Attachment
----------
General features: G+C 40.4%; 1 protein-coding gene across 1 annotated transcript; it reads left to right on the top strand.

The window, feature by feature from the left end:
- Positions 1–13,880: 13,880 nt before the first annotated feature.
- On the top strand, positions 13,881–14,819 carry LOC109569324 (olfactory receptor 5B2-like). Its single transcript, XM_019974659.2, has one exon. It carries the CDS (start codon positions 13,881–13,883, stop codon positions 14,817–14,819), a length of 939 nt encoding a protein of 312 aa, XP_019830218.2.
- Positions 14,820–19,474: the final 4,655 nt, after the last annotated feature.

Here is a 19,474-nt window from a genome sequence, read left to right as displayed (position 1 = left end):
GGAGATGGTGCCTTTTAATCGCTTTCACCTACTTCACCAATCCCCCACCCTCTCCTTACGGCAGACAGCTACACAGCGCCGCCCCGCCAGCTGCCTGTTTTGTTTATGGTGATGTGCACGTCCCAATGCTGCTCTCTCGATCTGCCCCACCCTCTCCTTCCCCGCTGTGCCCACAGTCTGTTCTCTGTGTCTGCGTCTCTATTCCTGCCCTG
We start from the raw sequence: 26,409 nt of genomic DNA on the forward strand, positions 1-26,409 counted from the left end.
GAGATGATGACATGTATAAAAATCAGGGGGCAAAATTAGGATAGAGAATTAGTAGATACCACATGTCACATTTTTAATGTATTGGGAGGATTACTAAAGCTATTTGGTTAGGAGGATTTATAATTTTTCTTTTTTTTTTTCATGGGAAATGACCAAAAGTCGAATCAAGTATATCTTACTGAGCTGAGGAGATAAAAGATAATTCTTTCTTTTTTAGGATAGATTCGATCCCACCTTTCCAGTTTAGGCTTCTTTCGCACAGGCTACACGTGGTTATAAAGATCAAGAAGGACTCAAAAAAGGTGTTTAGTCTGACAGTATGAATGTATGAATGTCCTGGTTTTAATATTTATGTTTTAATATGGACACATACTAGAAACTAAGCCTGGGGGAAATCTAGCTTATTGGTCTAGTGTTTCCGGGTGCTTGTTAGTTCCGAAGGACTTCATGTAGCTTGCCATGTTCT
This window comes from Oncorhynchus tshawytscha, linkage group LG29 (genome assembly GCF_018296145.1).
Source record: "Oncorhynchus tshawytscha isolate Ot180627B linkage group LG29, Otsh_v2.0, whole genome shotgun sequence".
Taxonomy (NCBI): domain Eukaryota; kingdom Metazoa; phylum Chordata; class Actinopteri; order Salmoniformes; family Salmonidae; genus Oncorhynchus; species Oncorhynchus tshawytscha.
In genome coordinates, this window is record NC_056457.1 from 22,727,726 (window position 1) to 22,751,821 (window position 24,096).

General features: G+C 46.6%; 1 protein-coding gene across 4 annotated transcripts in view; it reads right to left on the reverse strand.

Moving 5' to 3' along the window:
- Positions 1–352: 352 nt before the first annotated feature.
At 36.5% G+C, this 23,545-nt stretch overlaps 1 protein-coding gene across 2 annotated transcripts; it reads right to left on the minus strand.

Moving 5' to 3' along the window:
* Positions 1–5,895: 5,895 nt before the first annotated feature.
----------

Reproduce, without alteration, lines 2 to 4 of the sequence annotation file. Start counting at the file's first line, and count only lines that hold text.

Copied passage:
The window, feature by feature from the left end:
- Positions 1–13,880: 13,880 nt before the first annotated feature.
- On the top strand, positions 13,881–14,819 carry LOC109569324 (olfactory receptor 5B2-like). Its single transcript, XM_019974659.2, has one exon. It carries the CDS (start codon positions 13,881–13,883, stop codon positions 14,817–14,819), a length of 939 nt encoding a protein of 312 aa, XP_019830218.2.